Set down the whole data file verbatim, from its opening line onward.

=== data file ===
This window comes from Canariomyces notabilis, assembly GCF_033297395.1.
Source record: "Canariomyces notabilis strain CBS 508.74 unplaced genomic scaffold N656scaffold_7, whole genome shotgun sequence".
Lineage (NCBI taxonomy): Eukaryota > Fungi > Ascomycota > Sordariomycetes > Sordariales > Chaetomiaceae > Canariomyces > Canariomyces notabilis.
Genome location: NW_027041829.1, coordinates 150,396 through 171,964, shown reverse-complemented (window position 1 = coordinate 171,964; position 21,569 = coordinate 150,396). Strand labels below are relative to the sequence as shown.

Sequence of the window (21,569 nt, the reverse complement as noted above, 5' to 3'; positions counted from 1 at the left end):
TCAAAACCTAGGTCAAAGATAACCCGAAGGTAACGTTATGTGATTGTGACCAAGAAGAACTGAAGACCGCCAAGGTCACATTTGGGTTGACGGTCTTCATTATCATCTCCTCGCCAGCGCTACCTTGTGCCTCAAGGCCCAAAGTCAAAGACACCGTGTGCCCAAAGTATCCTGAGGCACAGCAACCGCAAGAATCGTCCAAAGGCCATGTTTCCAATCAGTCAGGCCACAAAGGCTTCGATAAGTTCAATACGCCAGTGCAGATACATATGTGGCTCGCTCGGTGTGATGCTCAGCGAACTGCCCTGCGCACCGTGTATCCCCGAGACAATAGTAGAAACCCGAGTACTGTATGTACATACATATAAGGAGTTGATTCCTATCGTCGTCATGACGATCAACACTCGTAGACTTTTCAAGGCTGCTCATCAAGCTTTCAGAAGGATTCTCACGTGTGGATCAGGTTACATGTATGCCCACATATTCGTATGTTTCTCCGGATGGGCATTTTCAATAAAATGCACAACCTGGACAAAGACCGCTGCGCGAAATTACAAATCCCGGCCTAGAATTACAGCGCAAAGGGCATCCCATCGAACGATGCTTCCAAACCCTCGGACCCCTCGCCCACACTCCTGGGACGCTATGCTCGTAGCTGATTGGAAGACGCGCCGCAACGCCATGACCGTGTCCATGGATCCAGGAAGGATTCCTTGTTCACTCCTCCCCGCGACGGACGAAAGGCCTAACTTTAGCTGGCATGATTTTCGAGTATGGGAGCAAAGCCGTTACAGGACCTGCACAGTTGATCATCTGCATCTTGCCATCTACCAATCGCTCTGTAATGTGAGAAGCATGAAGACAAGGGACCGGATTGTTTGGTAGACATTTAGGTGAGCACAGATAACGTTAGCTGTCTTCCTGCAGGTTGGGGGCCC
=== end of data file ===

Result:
This window comes from Canariomyces notabilis, assembly GCF_033297395.1.
Source record: "Canariomyces notabilis strain CBS 508.74 unplaced genomic scaffold N656scaffold_7, whole genome shotgun sequence".
Lineage (NCBI taxonomy): Eukaryota > Fungi > Ascomycota > Sordariomycetes > Sordariales > Chaetomiaceae > Canariomyces > Canariomyces notabilis.
Genome location: NW_027041829.1, coordinates 150,396 through 171,964, shown reverse-complemented (window position 1 = coordinate 171,964; position 21,569 = coordinate 150,396). Strand labels below are relative to the sequence as shown.

Sequence of the window (21,569 nt, the reverse complement as noted above, 5' to 3'; positions counted from 1 at the left end):
TCAAAACCTAGGTCAAAGATAACCCGAAGGTAACGTTATGTGATTGTGACCAAGAAGAACTGAAGACCGCCAAGGTCACATTTGGGTTGACGGTCTTCATTATCATCTCCTCGCCAGCGCTACCTTGTGCCTCAAGGCCCAAAGTCAAAGACACCGTGTGCCCAAAGTATCCTGAGGCACAGCAACCGCAAGAATCGTCCAAAGGCCATGTTTCCAATCAGTCAGGCCACAAAGGCTTCGATAAGTTCAATACGCCAGTGCAGATACATATGTGGCTCGCTCGGTGTGATGCTCAGCGAACTGCCCTGCGCACCGTGTATCCCCGAGACAATAGTAGAAACCCGAGTACTGTATGTACATACATATAAGGAGTTGATTCCTATCGTCGTCATGACGATCAACACTCGTAGACTTTTCAAGGCTGCTCATCAAGCTTTCAGAAGGATTCTCACGTGTGGATCAGGTTACATGTATGCCCACATATTCGTATGTTTCTCCGGATGGGCATTTTCAATAAAATGCACAACCTGGACAAAGACCGCTGCGCGAAATTACAAATCCCGGCCTAGAATTACAGCGCAAAGGGCATCCCATCGAACGATGCTTCCAAACCCTCGGACCCCTCGCCCACACTCCTGGGACGCTATGCTCGTAGCTGATTGGAAGACGCGCCGCAACGCCATGACCGTGTCCATGGATCCAGGAAGGATTCCTTGTTCACTCCTCCCCGCGACGGACGAAAGGCCTAACTTTAGCTGGCATGATTTTCGAGTATGGGAGCAAAGCCGTTACAGGACCTGCACAGTTGATCATCTGCATCTTGCCATCTACCAATCGCTCTGTAATGTGAGAAGCATGAAGACAAGGGACCGGATTGTTTGGTAGACATTTAGGTGAGCACAGATAACGTTAGCTGTCTTCCTGCAGGTTGGGGGCCC